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Why was Mary Church Terrell important?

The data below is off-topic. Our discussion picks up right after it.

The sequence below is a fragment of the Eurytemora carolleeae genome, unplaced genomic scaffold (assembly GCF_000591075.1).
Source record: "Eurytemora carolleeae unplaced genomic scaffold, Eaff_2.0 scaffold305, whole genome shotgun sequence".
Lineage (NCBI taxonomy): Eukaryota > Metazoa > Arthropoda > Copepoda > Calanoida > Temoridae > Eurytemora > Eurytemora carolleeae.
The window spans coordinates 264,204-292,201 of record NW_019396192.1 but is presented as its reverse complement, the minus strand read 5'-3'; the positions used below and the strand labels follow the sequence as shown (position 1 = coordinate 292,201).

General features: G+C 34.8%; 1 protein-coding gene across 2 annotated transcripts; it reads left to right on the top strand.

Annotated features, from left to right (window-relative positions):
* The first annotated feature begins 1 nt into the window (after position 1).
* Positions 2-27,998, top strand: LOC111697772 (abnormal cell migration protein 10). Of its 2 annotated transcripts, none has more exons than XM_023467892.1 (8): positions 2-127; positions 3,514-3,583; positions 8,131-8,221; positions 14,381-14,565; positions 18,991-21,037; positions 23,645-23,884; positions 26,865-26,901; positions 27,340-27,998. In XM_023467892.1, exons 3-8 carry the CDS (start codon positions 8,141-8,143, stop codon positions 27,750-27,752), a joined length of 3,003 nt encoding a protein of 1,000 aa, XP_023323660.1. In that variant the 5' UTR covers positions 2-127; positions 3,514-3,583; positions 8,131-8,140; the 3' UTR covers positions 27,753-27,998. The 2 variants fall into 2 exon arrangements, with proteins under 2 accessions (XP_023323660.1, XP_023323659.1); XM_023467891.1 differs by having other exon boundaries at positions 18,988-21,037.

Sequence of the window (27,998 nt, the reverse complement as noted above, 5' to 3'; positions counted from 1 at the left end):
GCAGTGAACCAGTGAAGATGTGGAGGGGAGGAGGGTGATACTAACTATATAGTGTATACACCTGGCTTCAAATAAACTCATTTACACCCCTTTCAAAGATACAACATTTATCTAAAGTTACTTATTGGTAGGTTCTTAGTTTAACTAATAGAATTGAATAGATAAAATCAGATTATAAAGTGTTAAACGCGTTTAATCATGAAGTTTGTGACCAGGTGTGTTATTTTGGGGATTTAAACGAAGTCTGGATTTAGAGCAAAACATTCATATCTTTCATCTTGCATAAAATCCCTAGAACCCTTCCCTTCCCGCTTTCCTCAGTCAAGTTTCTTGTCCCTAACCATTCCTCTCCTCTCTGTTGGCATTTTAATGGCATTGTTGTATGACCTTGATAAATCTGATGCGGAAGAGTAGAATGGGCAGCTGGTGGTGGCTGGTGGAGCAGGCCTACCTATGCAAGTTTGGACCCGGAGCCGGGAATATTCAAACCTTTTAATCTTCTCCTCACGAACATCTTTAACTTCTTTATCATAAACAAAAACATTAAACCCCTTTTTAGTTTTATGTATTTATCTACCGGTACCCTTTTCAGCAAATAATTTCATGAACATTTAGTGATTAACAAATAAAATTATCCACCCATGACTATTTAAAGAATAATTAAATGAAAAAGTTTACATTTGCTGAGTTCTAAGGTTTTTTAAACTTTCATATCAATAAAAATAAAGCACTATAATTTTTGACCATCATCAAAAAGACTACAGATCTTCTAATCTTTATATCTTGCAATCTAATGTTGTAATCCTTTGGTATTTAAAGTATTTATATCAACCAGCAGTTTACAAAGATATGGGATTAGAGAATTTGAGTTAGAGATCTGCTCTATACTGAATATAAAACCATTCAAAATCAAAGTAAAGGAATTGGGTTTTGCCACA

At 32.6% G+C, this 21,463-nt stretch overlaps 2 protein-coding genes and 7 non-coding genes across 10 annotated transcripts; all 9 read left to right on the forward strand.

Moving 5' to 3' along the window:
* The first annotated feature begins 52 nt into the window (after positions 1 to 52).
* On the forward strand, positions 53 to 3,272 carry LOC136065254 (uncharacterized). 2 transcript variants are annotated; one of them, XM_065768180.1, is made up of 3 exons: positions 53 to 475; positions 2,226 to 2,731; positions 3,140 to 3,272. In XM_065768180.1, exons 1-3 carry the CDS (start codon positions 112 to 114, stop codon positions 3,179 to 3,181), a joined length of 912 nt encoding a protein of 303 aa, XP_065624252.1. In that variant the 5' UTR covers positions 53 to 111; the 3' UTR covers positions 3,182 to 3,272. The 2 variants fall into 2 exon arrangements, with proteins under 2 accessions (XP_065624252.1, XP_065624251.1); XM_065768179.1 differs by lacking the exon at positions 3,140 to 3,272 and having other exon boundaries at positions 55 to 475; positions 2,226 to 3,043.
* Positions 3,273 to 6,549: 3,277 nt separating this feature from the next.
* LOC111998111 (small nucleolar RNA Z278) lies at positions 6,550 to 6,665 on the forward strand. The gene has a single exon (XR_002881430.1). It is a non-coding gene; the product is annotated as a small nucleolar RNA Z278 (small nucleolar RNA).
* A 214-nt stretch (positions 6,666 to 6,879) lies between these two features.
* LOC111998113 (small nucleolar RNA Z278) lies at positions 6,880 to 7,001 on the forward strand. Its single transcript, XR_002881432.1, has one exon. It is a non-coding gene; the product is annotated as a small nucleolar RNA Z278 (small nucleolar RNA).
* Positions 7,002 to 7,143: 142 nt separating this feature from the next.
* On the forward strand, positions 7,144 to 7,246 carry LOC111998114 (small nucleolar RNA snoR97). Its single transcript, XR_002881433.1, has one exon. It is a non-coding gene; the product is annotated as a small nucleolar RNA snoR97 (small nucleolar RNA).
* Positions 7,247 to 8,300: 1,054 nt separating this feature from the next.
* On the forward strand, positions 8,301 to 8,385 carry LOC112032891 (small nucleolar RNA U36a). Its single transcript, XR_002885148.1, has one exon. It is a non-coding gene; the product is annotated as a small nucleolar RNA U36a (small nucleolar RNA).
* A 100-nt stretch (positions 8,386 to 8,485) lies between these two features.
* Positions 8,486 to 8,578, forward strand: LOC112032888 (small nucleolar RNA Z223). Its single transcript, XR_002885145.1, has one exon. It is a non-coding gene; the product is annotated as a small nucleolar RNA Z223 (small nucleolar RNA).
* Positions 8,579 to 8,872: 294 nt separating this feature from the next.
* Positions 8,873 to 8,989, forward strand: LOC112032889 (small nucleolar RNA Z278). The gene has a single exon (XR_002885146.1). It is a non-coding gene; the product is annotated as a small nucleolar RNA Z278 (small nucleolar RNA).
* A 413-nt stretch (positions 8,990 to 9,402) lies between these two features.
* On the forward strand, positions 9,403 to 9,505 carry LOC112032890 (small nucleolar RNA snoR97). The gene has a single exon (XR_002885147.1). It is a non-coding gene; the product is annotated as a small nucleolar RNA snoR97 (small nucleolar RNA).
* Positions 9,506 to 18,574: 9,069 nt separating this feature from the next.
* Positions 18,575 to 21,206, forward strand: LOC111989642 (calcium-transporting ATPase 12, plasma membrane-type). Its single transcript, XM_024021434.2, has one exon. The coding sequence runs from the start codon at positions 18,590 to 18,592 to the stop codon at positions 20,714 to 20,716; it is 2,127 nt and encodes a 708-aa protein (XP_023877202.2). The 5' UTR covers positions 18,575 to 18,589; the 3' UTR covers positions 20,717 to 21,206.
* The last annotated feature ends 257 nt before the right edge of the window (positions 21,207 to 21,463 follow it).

Mary Church Terrell (1863–1954) was the first black woman to serve on the Washington, D.C., Board of Education. She served from 1895 to 1901, and again from 1906 to 1911. In 1896 she was the cofounder and first president of the National Council of Colored Women. Terrell was born in Memphis, Tennessee, to parents who were former slaves. Her father was the son of his owner and opened a successful saloon after emancipation. Her mother ran an equally successful hair salon. Terrell was sent to Ohio for her early schooling, attending first the Antioch College Model School, then a public school in Yellow Springs, and finally the public high school in Oberlin. During this time, her mother moved to New York while Terrell was away in school. Terrell graduated from Oberlin College in 1884 and returned to Memphis, where her father, Robert Reed Church Sr. (1839–1912), had become wealthy. In 1885 she began her professional career at Wilberforce College, but left after a year to teach in the Latin department of the colored high school in Washington, D.C. She completed work for her master’s from Oberlin in 1888, while working in Washington.


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